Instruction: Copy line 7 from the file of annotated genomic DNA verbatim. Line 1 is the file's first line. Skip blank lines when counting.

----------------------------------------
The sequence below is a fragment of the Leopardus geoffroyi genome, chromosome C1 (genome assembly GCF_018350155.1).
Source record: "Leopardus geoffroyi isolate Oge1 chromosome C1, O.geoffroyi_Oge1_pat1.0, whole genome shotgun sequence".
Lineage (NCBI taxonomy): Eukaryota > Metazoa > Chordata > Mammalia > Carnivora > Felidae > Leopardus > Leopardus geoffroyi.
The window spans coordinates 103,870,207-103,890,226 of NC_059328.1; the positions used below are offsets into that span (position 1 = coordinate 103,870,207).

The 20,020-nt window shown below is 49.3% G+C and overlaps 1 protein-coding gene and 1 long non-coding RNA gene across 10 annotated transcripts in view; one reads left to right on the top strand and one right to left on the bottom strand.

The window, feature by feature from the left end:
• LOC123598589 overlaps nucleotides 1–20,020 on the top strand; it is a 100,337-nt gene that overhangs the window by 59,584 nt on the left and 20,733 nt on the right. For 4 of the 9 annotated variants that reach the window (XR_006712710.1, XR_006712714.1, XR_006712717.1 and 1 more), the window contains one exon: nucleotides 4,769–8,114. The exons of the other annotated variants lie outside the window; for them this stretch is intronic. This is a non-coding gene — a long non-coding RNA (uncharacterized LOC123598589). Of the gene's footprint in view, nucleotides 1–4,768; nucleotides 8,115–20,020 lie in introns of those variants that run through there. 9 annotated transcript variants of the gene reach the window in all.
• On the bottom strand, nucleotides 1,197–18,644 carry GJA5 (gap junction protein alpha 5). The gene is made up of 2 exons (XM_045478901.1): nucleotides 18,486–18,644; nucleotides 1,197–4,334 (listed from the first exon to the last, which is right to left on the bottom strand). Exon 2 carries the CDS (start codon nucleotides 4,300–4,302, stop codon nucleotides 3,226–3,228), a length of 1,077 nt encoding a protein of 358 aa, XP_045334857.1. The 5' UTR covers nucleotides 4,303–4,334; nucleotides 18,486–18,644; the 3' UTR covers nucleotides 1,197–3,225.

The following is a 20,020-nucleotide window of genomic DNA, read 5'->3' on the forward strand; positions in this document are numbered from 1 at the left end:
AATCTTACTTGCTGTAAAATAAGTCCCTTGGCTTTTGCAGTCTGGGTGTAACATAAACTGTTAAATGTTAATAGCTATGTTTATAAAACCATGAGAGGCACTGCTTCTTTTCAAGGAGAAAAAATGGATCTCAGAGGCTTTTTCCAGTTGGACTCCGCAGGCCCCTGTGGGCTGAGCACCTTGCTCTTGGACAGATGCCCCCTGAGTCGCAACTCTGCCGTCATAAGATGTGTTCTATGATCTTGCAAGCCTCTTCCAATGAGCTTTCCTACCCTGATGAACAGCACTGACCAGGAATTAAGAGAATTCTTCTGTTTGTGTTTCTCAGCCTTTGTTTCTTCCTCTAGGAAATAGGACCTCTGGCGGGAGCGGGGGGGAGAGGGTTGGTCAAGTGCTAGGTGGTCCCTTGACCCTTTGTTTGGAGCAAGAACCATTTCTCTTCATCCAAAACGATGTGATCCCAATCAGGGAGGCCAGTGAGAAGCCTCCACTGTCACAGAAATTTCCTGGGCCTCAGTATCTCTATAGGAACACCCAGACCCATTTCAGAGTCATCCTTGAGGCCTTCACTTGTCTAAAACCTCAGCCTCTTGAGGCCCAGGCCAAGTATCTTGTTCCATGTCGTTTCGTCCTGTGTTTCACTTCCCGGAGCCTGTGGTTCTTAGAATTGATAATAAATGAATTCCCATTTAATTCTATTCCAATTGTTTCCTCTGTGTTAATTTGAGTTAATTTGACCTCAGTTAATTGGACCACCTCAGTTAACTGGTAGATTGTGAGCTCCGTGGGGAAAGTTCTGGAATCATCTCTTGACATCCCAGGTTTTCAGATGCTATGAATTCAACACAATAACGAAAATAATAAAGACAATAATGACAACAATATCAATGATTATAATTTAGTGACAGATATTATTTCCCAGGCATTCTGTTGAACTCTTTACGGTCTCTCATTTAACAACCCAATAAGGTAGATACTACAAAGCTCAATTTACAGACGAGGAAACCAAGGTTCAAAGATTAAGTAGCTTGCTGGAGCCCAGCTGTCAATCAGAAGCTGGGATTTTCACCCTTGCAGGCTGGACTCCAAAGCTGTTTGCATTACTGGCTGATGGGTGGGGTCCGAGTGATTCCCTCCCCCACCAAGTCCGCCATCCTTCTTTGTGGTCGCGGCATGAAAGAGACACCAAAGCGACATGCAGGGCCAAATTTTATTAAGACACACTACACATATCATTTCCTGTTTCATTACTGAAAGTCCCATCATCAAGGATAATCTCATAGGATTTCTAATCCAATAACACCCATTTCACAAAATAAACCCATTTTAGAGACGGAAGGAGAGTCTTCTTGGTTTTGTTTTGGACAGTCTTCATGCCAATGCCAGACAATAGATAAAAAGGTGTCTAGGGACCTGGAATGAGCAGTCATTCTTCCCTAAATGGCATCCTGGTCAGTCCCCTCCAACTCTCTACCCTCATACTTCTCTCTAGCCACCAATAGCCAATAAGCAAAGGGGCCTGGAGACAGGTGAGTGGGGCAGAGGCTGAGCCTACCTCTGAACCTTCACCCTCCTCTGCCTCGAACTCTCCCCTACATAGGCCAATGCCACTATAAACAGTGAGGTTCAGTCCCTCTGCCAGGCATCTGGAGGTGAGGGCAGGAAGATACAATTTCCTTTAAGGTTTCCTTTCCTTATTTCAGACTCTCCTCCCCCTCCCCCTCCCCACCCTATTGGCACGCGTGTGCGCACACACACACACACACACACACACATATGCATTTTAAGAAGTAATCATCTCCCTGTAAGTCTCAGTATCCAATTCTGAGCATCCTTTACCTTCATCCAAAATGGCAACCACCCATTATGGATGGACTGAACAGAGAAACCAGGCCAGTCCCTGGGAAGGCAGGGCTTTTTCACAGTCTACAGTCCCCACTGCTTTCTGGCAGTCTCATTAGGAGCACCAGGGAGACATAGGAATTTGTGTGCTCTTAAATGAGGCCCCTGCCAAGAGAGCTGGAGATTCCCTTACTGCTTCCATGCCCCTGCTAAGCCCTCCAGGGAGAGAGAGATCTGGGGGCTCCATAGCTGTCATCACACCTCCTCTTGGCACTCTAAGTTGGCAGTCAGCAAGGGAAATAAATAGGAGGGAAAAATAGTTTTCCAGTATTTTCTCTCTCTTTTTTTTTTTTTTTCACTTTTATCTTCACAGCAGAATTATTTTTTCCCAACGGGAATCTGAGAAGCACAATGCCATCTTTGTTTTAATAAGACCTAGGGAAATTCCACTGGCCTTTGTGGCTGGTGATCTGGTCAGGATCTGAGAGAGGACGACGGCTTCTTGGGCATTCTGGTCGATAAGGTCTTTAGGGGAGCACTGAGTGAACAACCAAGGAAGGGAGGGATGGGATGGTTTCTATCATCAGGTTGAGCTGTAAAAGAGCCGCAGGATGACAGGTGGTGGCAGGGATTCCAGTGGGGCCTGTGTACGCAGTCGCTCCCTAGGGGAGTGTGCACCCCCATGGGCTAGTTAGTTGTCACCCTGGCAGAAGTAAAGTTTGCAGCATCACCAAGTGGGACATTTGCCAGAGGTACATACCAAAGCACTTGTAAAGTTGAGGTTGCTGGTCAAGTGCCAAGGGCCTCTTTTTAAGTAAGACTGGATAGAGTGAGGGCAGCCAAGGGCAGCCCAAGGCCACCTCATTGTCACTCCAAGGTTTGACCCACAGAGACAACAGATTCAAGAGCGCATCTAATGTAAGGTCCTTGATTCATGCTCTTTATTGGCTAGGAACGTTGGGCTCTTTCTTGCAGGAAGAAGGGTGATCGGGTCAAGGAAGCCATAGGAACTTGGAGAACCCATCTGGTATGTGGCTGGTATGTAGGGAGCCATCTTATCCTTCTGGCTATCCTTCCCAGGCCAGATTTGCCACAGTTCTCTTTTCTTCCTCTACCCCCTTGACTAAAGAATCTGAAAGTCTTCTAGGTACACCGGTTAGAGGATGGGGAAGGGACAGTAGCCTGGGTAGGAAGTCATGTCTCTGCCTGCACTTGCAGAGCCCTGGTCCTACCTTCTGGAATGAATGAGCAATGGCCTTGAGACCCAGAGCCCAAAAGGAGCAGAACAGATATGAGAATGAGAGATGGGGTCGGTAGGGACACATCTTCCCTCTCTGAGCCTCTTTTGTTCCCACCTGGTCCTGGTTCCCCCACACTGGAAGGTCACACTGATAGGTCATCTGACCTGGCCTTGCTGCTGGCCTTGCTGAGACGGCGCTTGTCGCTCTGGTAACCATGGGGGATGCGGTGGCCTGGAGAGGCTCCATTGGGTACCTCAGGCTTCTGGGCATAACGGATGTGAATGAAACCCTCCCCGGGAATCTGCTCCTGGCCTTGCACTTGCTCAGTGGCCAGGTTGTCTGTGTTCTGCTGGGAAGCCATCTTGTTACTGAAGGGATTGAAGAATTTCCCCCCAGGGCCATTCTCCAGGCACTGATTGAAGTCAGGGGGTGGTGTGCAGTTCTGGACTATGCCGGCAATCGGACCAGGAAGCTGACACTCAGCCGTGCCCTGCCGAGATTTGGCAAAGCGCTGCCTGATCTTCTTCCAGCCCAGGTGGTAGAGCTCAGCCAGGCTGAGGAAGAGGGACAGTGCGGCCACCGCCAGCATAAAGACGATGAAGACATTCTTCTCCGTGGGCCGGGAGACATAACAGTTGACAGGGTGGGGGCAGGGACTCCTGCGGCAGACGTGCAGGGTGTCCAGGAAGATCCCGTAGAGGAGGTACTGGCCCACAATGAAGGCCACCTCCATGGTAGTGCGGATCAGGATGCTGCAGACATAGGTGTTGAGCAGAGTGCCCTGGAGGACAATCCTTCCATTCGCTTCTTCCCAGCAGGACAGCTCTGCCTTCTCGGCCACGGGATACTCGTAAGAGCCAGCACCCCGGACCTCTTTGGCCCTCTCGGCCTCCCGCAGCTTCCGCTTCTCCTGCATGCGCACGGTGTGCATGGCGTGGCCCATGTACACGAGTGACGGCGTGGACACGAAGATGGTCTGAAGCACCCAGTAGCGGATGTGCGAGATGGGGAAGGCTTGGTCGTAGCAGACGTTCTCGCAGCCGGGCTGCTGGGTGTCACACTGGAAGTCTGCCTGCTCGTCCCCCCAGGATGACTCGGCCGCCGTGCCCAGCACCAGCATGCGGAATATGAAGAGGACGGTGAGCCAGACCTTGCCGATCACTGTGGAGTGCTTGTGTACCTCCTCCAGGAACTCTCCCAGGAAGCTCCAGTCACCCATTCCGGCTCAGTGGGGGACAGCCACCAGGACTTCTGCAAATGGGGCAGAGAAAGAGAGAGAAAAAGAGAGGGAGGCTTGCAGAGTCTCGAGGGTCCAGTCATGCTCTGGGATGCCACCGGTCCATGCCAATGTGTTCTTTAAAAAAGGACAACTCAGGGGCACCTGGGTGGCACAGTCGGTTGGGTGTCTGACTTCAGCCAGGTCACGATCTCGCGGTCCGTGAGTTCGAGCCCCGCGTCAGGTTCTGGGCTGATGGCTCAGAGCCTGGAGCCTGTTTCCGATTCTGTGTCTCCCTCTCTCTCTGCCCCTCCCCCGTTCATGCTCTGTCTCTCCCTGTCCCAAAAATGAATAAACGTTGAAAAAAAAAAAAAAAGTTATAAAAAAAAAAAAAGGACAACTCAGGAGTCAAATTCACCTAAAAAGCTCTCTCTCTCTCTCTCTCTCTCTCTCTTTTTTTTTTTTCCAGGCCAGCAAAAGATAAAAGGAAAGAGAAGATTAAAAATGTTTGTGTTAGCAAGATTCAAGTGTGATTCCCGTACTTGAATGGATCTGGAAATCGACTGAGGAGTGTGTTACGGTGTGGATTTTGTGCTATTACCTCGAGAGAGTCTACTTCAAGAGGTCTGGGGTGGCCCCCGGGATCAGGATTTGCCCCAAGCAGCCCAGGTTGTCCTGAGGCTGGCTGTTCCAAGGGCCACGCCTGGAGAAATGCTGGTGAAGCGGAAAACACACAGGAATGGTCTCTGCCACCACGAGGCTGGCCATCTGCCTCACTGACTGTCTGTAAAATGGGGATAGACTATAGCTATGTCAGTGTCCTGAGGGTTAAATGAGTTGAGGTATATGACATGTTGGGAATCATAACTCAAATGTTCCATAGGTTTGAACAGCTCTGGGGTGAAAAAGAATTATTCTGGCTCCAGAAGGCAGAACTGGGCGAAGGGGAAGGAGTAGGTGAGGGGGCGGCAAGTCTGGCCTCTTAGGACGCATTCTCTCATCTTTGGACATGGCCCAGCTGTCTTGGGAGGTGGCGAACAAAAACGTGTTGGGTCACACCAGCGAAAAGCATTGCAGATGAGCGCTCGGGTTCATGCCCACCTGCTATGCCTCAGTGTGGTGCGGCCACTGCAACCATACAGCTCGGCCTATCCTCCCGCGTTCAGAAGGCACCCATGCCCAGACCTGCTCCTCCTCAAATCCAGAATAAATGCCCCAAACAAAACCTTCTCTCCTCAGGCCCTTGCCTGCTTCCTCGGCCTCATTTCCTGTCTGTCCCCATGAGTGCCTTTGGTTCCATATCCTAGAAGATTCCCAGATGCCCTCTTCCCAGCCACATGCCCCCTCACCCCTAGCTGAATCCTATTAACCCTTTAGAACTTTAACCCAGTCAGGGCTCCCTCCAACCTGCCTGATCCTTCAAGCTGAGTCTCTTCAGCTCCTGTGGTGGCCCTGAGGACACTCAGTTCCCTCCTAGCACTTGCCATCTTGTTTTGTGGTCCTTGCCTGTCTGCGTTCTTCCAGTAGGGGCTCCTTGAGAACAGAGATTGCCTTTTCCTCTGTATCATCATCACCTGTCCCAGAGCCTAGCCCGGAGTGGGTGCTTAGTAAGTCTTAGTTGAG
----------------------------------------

• LOC123598589 overlaps nucleotides 1–20,020 on the top strand; it is a 100,337-nt gene that overhangs the window by 59,584 nt on the left and 20,733 nt on the right. For 4 of the 9 annotated variants that reach the window (XR_006712710.1, XR_006712714.1, XR_006712717.1 and 1 more), the window contains one exon: nucleotides 4,769–8,114. The exons of the other annotated variants lie outside the window; for them this stretch is intronic. This is a non-coding gene — a long non-coding RNA (uncharacterized LOC123598589). Of the gene's footprint in view, nucleotides 1–4,768; nucleotides 8,115–20,020 lie in introns of those variants that run through there. 9 annotated transcript variants of the gene reach the window in all.